FHA-approved lenders offer subprime antidote

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Countrywide Financial Corp. announced its intention this week to help 82,000 subprime borrowers facing higher payments to stay in their homes.

But, the company is not the only financial institution promoting FHA fixed-rate refinanced or restructured loans to borrowers overwhelmed by high-risk escalating adjustable rate mortgages.

The HUD-sponsored program, launched Sept. 5 with the support of Wall Street investors, has been made available to all FHA-approved lenders.

Locally, Colorado Online Mortgage, a Colorado Springs-based mortgage company and loan originator affiliated with Adams Bank and Trust, also provides FHA refinancing and restructuring to borrowers, said President Hutch Hutchison.

“We didn’t do many subprime loans – maybe 4 percent of the total 500 loans we closed in 2006,” Hutchinson said. And, so far only a handful of borrowers have contacted the mortgage company for help.

Cristie Drumm, Wells Fargo’s regional vice president for Colorado, Montana and Wyoming said the vast majority – 92 percent – of mortgages originated in the past year by Wells Fargo Home Mortgage were prime.

Historically the FHA-approved lender’s foreclosure rates have been below industry averages, as was the case in the 2006 year-end rankings which appeared in Inside Mortgage Finance. Wells Fargo’s foreclosure rate was .49 percent compared to an industry average of 0.67 percent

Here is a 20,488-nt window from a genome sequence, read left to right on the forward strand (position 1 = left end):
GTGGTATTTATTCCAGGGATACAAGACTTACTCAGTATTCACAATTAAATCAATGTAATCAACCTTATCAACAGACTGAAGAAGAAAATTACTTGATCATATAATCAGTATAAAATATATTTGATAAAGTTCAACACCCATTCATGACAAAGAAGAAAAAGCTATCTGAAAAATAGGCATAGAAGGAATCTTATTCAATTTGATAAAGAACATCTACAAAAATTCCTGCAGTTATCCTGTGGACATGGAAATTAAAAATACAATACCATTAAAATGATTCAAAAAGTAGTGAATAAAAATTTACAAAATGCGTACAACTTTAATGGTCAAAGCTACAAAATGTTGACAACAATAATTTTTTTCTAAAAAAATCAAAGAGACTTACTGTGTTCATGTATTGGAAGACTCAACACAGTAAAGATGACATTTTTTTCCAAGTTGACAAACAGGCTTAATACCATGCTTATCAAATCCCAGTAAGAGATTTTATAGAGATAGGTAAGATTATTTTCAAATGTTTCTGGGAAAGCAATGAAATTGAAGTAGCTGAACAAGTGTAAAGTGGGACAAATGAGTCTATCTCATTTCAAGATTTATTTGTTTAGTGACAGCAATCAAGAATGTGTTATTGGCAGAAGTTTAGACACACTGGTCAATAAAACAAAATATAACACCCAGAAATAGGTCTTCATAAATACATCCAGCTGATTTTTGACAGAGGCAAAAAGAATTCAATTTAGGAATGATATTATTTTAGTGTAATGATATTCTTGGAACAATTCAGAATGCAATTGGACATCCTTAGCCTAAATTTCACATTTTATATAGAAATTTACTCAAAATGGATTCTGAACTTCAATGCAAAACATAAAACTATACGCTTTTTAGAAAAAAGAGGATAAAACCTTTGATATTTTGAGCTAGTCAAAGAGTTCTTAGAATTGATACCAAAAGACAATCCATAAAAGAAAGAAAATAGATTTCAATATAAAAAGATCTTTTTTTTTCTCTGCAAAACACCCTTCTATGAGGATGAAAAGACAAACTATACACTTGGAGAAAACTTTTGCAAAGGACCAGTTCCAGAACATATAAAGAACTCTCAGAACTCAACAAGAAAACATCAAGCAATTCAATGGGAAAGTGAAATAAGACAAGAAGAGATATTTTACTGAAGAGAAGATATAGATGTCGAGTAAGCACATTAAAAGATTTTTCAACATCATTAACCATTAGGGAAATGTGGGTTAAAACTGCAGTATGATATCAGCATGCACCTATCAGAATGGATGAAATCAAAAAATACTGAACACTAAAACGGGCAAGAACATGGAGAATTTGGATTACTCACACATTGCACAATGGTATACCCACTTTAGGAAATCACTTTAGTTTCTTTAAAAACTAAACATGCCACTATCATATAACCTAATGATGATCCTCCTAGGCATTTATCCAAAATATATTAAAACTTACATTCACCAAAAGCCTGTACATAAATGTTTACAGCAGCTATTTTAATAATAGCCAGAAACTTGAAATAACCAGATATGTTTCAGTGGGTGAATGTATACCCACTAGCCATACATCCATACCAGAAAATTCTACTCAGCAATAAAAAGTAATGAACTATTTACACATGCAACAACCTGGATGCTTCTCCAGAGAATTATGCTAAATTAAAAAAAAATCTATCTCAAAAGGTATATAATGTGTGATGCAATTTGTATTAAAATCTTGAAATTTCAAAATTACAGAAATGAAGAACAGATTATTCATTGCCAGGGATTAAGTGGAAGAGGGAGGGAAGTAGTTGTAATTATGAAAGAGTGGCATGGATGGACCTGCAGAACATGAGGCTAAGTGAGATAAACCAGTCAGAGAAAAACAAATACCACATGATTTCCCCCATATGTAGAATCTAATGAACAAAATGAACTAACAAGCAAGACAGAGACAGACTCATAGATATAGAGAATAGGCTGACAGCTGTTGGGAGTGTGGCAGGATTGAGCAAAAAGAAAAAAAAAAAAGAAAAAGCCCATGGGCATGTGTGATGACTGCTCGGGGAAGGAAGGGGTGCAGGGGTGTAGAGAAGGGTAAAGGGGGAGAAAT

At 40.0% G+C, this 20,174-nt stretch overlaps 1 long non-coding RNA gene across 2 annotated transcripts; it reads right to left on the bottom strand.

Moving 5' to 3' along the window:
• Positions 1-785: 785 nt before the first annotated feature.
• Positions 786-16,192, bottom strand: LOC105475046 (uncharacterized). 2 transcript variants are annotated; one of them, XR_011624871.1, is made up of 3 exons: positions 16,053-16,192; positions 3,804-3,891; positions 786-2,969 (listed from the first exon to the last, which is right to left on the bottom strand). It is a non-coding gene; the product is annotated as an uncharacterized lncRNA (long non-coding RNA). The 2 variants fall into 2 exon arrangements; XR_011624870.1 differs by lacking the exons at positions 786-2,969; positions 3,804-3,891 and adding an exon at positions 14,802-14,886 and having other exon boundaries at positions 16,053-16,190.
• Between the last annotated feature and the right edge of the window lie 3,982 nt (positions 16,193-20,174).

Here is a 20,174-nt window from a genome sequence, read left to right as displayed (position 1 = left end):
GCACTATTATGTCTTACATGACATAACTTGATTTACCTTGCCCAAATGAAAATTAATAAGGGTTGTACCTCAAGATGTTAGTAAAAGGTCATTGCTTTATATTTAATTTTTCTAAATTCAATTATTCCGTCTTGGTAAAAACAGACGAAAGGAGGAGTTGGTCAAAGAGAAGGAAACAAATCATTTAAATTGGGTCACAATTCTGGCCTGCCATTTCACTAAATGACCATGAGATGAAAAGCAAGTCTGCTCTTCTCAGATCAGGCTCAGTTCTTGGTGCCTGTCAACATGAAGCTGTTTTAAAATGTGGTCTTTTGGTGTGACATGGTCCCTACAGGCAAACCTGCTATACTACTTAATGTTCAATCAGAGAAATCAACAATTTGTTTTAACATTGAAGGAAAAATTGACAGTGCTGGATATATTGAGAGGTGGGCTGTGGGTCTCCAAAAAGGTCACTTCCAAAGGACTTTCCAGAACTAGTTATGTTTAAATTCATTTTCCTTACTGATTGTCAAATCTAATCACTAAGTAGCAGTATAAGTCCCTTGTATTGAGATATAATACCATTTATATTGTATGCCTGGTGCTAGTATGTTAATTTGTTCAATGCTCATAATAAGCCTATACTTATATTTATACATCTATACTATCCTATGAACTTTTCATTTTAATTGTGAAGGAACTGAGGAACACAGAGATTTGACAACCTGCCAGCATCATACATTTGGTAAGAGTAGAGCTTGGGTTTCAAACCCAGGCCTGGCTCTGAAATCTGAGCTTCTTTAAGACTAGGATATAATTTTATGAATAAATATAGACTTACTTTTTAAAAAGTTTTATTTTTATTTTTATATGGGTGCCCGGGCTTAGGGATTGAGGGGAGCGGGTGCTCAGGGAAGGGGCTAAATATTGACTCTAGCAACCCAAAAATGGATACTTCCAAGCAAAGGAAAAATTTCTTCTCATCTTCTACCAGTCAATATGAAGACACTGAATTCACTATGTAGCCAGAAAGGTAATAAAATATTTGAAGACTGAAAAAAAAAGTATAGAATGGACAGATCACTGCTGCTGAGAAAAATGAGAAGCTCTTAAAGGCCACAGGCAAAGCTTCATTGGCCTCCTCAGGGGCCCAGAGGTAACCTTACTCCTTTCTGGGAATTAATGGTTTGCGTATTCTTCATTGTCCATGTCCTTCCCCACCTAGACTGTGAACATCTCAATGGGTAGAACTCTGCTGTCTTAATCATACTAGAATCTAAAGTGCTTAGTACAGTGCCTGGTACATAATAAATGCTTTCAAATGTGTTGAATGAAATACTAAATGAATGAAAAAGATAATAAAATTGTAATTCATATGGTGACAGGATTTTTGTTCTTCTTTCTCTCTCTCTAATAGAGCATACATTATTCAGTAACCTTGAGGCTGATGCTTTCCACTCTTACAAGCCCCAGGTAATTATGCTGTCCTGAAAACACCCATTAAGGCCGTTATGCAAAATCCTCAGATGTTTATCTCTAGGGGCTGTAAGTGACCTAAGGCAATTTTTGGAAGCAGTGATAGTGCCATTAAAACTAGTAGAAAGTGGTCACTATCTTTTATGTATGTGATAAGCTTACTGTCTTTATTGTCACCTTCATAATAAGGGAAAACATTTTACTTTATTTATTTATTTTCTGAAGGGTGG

Drumm cited the company’s outreach to homeowners who have an ARM scheduled to reset.

“We contact them six months prior to the reset date and talk with them individually. We can offer assistance through temporary suspension of payments, developing a repayment plan for the past-due amount, loan modification and more,” she said.

FHA fixed-rate loan options are available to three groups of borrowers: on-time payers who face overwhelming adjustable rate increases, subprime homeowners who are unable to refinance their escalating loans and homeowners who, while delinquent as a result of adjusting mortgages, were making on-time payments before their two or three year low fixed-rate introductory period ended.

Hutchison said he expects the mortgage crisis and resulting new home sales slump to take another year to subside.